By focusing on the look and feel of the elements, they were overlooking the affordance and utility. My feelings on the issue were mixed. One side I was the designer and advocating the user needs and another side I had to resolve the dilapidated communication between the team members. The environment had become a bit of sentimental as a contrast to being professional. Startups can sometimes afford these kinds of work environments and I felt quite neutral and mixed about the situation when I look back.

My view today is on contrary to what I had responded then is that I should have been more vocal and affirmative about things. But it's easier to look back and wish we should have done something else. Anyone familiar with video game Max Payne's in-game quotation or Netflix's Black Mirror episode Bandersnatch should agree that choices are just an illusion.

I will quote Max Payne here:

There are no choices. Nothing but a straight line. The Illusion comes afterwards when you ask 'Why me?' and 'What if?'

When you look back, see the branches, like a pruned bonsai tree, or forked lightning.

If you had done something differently, it wouldn't be you. It would be someone else looking back, asking a different set of questions.

So you do what you have to do. Responding according to the emotions, environment, mind, gut-feelings is arguably the most significant factor in behaving like a designer. And there are times when you do not speak up and act to resolve the conflict.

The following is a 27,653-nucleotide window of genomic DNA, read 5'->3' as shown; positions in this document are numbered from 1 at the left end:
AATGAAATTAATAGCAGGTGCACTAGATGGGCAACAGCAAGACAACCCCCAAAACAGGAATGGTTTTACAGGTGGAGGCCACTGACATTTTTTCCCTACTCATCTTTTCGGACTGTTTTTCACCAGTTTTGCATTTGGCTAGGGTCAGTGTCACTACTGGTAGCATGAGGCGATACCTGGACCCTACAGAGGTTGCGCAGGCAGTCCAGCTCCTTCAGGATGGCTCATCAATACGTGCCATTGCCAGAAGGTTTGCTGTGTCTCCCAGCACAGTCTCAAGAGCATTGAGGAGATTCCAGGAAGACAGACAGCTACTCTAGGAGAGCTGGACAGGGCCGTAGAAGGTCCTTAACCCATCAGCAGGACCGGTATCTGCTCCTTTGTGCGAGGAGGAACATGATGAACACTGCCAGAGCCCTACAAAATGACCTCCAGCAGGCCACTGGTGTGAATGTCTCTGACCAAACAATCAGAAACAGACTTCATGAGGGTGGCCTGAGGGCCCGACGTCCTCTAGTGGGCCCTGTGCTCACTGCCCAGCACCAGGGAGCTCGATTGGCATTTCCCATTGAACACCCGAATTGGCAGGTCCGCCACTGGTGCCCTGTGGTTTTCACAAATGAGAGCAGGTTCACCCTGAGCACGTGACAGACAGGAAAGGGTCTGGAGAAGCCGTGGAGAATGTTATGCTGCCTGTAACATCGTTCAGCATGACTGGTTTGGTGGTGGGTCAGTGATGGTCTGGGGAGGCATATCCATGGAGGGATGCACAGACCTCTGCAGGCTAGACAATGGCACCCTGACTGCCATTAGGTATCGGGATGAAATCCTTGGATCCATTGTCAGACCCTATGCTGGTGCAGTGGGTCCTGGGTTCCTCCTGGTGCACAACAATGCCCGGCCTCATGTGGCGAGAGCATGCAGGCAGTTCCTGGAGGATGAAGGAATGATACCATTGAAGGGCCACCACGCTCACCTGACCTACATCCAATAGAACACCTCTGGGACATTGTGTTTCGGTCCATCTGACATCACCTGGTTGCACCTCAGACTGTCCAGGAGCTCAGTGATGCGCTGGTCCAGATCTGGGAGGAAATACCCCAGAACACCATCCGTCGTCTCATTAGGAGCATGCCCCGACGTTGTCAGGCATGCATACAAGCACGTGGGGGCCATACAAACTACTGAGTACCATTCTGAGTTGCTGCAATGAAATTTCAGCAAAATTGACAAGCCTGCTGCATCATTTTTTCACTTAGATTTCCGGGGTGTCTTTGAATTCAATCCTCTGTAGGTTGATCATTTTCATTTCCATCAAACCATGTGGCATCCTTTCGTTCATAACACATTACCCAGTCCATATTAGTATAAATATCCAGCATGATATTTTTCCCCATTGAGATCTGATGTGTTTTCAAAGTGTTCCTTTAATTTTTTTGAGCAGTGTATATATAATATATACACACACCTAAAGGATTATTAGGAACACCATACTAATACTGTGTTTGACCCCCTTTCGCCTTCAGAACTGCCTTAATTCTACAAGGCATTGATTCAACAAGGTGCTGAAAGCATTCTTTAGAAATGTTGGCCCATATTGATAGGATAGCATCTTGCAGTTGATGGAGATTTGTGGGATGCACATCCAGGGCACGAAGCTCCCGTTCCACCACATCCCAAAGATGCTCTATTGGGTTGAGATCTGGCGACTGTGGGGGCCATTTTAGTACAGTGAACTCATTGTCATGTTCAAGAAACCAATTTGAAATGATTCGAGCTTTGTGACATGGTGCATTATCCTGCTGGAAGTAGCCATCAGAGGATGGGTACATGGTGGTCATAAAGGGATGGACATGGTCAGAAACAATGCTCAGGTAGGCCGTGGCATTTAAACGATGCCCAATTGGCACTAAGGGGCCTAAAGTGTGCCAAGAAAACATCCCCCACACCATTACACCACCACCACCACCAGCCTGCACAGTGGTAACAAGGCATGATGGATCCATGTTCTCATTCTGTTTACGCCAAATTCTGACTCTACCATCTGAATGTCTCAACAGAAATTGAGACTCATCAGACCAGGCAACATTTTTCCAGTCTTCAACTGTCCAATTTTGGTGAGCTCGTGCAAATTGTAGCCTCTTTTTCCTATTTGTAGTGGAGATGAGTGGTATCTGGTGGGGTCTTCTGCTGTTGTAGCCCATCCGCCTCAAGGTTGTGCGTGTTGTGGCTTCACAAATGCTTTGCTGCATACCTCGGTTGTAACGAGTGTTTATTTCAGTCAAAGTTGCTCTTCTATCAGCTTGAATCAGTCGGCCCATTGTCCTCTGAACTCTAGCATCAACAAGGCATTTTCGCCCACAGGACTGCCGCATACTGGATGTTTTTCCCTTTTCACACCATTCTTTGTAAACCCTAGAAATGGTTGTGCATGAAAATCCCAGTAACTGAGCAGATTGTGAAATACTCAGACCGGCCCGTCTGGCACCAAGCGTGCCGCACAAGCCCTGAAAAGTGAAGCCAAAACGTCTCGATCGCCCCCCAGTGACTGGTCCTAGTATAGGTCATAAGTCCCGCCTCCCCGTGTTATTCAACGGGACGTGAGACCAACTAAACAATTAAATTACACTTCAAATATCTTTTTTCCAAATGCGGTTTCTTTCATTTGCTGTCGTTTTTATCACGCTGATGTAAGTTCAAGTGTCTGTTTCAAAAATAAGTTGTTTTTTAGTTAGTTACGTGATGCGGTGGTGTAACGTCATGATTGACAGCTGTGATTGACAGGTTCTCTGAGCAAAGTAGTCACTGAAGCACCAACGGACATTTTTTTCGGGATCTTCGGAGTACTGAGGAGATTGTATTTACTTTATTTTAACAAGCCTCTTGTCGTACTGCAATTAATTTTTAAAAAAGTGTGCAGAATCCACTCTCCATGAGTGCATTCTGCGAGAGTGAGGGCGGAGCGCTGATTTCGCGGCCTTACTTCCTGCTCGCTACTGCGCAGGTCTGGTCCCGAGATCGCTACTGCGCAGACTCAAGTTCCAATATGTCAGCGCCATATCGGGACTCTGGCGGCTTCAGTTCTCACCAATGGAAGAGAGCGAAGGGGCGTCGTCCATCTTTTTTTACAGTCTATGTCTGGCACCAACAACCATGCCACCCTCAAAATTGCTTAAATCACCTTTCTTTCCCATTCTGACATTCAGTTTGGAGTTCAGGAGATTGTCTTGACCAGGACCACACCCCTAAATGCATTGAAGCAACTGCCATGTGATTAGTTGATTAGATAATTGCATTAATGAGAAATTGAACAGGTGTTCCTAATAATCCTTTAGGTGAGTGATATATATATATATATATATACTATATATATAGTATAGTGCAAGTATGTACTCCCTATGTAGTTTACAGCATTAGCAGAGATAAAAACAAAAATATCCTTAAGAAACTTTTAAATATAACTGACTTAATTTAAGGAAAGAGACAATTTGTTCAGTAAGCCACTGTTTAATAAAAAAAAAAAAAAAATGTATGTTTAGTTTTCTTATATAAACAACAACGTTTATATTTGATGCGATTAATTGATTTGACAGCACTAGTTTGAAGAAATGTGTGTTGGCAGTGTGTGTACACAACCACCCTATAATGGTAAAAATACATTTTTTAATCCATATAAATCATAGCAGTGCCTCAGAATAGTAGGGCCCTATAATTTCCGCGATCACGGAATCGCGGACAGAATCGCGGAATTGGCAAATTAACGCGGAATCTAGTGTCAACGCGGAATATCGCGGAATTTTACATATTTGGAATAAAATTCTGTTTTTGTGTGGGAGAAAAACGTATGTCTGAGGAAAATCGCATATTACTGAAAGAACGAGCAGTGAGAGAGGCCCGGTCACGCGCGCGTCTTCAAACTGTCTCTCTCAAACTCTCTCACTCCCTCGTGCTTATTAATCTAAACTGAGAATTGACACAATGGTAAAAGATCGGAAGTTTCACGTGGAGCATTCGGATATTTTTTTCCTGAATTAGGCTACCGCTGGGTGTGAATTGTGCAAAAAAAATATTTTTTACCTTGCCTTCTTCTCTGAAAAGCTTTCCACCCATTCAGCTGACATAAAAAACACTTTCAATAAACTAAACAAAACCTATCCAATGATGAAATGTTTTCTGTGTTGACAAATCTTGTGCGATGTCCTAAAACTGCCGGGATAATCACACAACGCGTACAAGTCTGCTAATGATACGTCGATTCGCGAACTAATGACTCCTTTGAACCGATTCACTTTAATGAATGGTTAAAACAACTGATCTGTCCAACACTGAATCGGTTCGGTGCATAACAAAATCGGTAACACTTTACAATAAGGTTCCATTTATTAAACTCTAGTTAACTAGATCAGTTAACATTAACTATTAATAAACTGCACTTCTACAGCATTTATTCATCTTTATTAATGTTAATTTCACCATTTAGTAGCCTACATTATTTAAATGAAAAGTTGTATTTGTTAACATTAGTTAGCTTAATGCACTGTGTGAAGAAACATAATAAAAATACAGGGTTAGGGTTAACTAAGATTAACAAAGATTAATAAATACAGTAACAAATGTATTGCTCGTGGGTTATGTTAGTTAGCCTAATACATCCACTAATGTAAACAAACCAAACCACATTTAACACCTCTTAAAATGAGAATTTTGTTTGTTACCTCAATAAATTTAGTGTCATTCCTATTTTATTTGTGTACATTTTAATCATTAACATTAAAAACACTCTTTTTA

Conventional wisdom has it that it's an art when to speak and when we should not.

Robert Greene, the author of 'The Laws of human nature' also dictate that it's not advisable to always speak up your mind. One implication of remaining silent is that it shows a lack of assertiveness and people may take you as a docile person. I refrain from speaking up when I don't know the whole context or the knowledge about the topic or the situation.

The idea is to be satisfied and happy with every decision you make and communication happens when its given time and space.

I take my own time and space to think and process. When it comes to the topic of learning your own work ethics, most of us will readily agree that reflections come after work experience. But we can learn about personality traits and disposition before work by extensively taking tests like the work value test. I myself took these online available tests and I found these as accurate. For example, I scored high on creativity, performance, financial rewards and work-life balance.

It is suggested to take the test as it will in self-introspection because when we truly reflect on what matters to us the most, who we are, how can we grow, what habits to acquire, what to unlearn then only we realize we are on a right career path.


References

Work Values Test | Free Work Value Assessment Test at 123test.Com. https://www.123test.com/work-values-test/. Accessed 5 Oct. 2020.

“Max Payne 2: The Fall of Max Payne (Video Game 2003).” IMDb, http://www.imdb.com/title/tt0366758/characters/nm0564548. Accessed 5 Oct. 2020.

Greene, R. (2018). The laws of human nature. Viking.